The Django Festival Allstars, purveyors of Gypsy jazz in vein of the legendary Django Reinhardt, have become frequent visitors to the States, including regular runs in New York City. Led by guitarist Dorado Schmitt and accordionist (Ludovic Beier) with Franko Mehrstein on rhythm guitar (with Dorado’s sons Samson and Branson also becoming regulars), their performances at venues such as Birdland and the Kennedy Center are to full houses. This writer was fortunate to see them a couple years ago at the Kennedy Center for an exhilarating evening full of virtuosity, passion and heart, and will be there when they return in this fall.
While not part of the Allstars when I saw them, they also include violinist Pierre Blanchard. The latest recording is Live at Birdland & More, (Three’s A Crowd Records) reflecting that it includes some live performances from NYC’s Birdland club as well as some Paris studio recordings that includes guest appearances by saxophonist Anat Cohen and cellist Jisoo OK. This CD is the first time that members of the Schmitt family dynasty performing together have been recorded for North American release.
There are plenty of pleasures to be heard here starting with the traditional Gitan Swing which provides Dorado a chance to dazzle with astonishing technique along with Beier’s similarly dazzling accordion playing on this hot jazz performance. Dorado switches to violin for a lovely original For Pierre, that is dedicated to Blanchard and displays Dorado’s warm style. Blanchard is featured on his own original Balkanic Dance, with evocation of Indian solo violin and Balkan folk dances that morphs to a driving gypsy swing performance with Beier’s accordion complementing Blanchard’s fiery playing. Anat Cohen guests on soprano saxophone on what is perhaps Django Reinhardt’s most famous composition Nuages, with some lovely and very warm playing in her own style.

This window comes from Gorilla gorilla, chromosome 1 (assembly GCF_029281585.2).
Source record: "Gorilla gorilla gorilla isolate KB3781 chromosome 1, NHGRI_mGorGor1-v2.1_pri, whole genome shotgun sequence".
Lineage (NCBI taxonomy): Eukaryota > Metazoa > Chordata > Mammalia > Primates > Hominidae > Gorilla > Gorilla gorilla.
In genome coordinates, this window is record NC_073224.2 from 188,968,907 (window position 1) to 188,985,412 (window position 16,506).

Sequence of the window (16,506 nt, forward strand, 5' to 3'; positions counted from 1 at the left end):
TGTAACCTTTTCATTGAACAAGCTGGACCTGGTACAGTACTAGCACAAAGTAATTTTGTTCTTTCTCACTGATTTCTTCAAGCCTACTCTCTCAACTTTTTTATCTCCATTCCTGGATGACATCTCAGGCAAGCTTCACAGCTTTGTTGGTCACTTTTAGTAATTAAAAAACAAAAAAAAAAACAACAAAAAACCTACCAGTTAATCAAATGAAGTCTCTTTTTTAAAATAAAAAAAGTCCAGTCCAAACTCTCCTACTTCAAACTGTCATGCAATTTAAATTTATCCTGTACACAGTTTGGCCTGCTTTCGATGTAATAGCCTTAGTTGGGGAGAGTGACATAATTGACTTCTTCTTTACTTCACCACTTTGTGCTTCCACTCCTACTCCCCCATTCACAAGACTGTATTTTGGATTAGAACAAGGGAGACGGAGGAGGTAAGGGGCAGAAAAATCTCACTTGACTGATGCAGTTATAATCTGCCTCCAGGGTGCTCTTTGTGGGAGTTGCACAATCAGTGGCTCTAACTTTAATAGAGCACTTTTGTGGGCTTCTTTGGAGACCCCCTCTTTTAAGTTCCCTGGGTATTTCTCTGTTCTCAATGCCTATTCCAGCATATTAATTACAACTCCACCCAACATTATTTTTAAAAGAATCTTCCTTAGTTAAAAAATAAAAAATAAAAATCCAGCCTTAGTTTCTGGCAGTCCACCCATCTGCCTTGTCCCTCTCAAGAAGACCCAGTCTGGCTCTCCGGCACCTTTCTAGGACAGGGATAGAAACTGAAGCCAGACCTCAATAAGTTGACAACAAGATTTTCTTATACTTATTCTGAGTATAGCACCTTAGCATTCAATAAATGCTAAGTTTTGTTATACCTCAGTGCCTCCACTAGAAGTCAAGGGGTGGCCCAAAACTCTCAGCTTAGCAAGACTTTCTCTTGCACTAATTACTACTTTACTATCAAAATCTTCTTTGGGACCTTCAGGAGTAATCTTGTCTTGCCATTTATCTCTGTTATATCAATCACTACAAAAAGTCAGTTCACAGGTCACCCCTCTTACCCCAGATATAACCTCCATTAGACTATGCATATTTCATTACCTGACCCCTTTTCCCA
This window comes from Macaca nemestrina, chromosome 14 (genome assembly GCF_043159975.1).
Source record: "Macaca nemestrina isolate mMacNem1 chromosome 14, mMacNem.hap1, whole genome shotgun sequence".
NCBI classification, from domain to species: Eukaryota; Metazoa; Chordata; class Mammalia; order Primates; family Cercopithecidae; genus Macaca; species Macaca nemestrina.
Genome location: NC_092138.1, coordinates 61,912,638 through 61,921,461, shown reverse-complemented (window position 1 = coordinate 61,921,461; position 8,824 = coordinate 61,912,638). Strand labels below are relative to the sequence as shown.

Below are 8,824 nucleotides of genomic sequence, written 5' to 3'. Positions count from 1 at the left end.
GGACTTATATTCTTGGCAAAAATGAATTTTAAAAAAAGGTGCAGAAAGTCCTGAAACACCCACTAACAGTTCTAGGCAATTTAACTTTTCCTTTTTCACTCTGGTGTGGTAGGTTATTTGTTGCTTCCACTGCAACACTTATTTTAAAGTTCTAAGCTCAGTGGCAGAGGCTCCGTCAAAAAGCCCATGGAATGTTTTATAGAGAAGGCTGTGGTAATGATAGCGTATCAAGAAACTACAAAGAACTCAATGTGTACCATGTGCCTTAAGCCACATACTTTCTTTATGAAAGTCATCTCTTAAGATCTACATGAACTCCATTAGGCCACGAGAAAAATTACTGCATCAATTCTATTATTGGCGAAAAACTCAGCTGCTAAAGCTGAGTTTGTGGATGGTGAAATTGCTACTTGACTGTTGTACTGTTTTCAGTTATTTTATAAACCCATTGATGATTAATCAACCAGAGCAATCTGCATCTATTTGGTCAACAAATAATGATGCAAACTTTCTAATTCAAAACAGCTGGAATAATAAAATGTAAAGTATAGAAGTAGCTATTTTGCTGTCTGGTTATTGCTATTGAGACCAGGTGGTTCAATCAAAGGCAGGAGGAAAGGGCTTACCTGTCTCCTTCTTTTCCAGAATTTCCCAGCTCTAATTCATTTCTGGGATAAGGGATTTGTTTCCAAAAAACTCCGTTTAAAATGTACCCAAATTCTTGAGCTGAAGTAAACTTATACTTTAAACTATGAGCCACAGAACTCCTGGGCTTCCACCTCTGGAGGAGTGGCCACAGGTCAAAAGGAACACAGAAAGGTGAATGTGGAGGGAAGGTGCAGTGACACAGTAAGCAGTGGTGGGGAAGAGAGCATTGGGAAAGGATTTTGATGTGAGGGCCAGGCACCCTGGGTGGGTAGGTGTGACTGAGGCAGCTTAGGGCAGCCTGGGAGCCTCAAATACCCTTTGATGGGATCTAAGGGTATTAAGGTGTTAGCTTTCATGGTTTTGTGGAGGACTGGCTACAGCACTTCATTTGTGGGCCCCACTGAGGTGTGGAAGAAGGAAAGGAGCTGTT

Another Blanchard original, Valse En Exil, is a lovely piece of romanticism with Samson Schmitt exhibiting a precise technique in his guitar solo while Dorado’s El Dorado has a Brazilian flavoring with delightful interplay between Beier and Dorado. On Reinhardt’s Manor De Mes Reves, Beier is heard on the accordina (a mouth accordion) then lends a wistful quality. The marvelous Out of Nowhere, displays the lovely gliding violin of Blanchard and Dorado’s cleanly, articulated playing set against a simple rhythm on this standard. There are moments of faux-Middle East sounds (think of Juan Tizol’s Caravan) on Beier’s vibrant Camping Car with fiery solos from Blanchard and him. Dorado is again featured on violin, on his own Song For Ettore, exhibiting a strong romanticism in his playing while his son, Amati is featured on lead guitar. Son Bronson contributed Bronson’s Song, with fleet and imaginative playing suggesting some influence from Grant Green. Them Their Eyes, perhaps familiar from Billie Holiday is a tour de force for Samson, Beier and Blanchard, who also shine on Dorado’s Melissa.
Bossa Dorado closes this lively and enchanting recording with Dorado taking the lead against the rhythm guitars of Samson and Mehrstein with Jisoo Ok providing a different musical tone with her charming cello playing. This is a spirited close to a recording of virtuosity and passion that is full of charm as well as exhilaration. This was produced by Pat Philips and Ettore Stratta, who are founders and producers of the regular Django Reinhardt New York Festival which is in midst of its 14th year in celebrating the legacy of Django Reinhardt and the Gypsy jazz tradition, which this release helps document.
I received by review copy from a publicist. Here is a clip of Dorado Schmitt and the Django Festival Allstars performing How High The Moon.